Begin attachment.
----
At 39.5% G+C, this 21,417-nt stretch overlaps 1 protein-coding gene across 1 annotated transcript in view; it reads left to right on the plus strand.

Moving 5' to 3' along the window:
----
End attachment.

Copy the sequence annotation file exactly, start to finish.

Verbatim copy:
At 39.5% G+C, this 21,417-nt stretch overlaps 1 protein-coding gene across 1 annotated transcript in view; it reads left to right on the plus strand.

Moving 5' to 3' along the window: